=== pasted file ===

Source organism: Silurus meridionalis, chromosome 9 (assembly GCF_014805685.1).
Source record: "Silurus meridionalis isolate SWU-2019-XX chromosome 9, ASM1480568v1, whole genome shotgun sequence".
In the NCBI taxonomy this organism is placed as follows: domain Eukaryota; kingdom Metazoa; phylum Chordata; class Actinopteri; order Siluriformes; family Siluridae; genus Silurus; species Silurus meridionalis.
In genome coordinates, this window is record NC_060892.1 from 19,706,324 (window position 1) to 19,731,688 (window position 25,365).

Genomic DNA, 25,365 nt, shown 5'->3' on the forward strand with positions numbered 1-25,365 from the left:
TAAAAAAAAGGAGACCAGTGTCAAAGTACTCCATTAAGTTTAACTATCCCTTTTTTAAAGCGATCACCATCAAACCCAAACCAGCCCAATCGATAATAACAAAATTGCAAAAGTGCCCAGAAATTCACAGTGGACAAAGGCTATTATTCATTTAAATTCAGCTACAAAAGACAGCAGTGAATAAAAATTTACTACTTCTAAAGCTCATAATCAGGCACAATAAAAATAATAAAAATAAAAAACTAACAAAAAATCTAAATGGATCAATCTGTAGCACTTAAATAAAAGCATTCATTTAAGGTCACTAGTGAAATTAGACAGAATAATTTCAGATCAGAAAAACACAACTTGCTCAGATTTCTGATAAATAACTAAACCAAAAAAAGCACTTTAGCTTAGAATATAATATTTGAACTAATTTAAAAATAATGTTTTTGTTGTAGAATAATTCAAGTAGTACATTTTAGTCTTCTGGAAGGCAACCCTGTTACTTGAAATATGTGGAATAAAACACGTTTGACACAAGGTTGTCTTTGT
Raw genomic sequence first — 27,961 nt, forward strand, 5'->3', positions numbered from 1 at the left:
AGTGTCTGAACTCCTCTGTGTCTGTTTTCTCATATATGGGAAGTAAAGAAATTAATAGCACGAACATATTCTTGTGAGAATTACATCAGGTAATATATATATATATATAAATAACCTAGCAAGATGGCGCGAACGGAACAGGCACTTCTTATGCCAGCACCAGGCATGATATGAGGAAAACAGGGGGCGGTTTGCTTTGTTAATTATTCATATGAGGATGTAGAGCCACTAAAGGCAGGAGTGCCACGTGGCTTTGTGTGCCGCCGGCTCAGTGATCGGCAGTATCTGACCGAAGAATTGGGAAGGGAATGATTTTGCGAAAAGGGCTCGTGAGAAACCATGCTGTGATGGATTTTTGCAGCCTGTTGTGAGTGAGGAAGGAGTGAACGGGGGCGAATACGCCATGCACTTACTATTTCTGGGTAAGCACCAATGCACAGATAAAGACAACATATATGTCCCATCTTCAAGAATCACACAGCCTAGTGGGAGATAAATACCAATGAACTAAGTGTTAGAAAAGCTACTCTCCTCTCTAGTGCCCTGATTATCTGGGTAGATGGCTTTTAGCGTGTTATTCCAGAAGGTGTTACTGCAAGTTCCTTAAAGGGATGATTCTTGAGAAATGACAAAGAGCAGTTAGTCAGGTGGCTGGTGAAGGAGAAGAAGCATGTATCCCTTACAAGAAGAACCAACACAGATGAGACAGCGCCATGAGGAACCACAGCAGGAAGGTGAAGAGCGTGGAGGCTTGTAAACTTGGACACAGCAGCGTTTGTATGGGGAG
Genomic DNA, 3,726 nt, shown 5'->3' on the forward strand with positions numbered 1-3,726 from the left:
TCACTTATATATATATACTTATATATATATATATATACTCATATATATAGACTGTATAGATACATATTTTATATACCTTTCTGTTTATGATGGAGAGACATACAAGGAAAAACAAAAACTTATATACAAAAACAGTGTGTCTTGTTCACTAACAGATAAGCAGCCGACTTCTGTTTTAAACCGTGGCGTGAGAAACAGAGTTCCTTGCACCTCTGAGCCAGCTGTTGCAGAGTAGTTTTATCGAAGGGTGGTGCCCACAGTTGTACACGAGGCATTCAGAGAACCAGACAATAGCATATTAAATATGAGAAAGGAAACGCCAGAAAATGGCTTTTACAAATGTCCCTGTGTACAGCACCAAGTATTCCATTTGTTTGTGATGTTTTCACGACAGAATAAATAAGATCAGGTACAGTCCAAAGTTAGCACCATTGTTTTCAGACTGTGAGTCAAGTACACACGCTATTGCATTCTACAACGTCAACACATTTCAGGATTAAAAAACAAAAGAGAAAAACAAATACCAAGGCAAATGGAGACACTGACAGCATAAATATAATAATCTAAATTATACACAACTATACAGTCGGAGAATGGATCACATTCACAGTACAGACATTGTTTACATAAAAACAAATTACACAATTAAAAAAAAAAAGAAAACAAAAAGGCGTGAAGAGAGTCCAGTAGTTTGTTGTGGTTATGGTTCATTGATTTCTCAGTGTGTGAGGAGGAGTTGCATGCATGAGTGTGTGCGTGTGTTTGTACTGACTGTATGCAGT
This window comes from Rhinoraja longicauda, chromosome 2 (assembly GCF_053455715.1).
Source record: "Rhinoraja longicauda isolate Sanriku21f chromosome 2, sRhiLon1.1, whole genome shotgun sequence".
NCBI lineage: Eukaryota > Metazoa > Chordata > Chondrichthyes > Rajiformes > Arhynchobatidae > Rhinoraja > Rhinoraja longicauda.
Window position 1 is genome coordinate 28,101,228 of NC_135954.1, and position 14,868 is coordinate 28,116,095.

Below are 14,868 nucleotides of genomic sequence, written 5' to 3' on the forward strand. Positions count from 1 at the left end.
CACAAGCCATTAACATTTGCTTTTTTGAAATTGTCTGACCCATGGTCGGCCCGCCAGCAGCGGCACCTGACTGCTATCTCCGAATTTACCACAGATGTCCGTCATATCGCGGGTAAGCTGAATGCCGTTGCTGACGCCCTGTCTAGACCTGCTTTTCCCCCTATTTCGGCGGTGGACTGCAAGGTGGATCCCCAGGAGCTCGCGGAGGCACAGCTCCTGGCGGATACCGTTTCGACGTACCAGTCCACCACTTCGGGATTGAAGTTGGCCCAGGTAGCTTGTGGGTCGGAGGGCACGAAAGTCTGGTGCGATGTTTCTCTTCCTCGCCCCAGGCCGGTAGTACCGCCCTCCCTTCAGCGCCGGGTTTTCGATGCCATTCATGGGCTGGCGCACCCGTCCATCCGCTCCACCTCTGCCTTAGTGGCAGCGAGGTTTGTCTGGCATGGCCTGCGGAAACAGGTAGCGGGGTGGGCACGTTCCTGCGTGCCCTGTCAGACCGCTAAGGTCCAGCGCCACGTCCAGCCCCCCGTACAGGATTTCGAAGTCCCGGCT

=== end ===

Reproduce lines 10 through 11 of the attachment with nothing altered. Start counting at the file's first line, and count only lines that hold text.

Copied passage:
TCACTTATATATATATACTTATATATATATATATATACTCATATATATAGACTGTATAGATACATATTTTATATACCTTTCTGTTTATGATGGAGAGACATACAAGGAAAAACAAAAACTTATATACAAAAACAGTGTGTCTTGTTCACTAACAGATAAGCAGCCGACTTCTGTTTTAAACCGTGGCGTGAGAAACAGAGTTCCTTGCACCTCTGAGCCAGCTGTTGCAGAGTAGTTTTATCGAAGGGTGGTGCCCACAGTTGTACACGAGGCATTCAGAGAACCAGACAATAGCATATTAAATATGAGAAAGGAAACGCCAGAAAATGGCTTTTACAAATGTCCCTGTGTACAGCACCAAGTATTCCATTTGTTTGTGATGTTTTCACGACAGAATAAATAAGATCAGGTACAGTCCAAAGTTAGCACCATTGTTTTCAGACTGTGAGTCAAGTACACACGCTATTGCATTCTACAACGTCAACACATTTCAGGATTAAAAAACAAAAGAGAAAAACAAATACCAAGGCAAATGGAGACACTGACAGCATAAATATAATAATCTAAATTATACACAACTATACAGTCGGAGAATGGATCACATTCACAGTACAGACATTGTTTACATAAAAACAAATTACACAATTAAAAAAAAAAAGAAAACAAAAAGGCGTGAAGAGAGTCCAGTAGTTTGTTGTGGTTATGGTTCATTGATTTCTCAGTGTGTGAGGAGGAGTTGCATGCATGAGTGTGTGCGTGTGTTTGTACTGACTGTATGCAGT
This window comes from Rhinoraja longicauda, chromosome 2 (assembly GCF_053455715.1).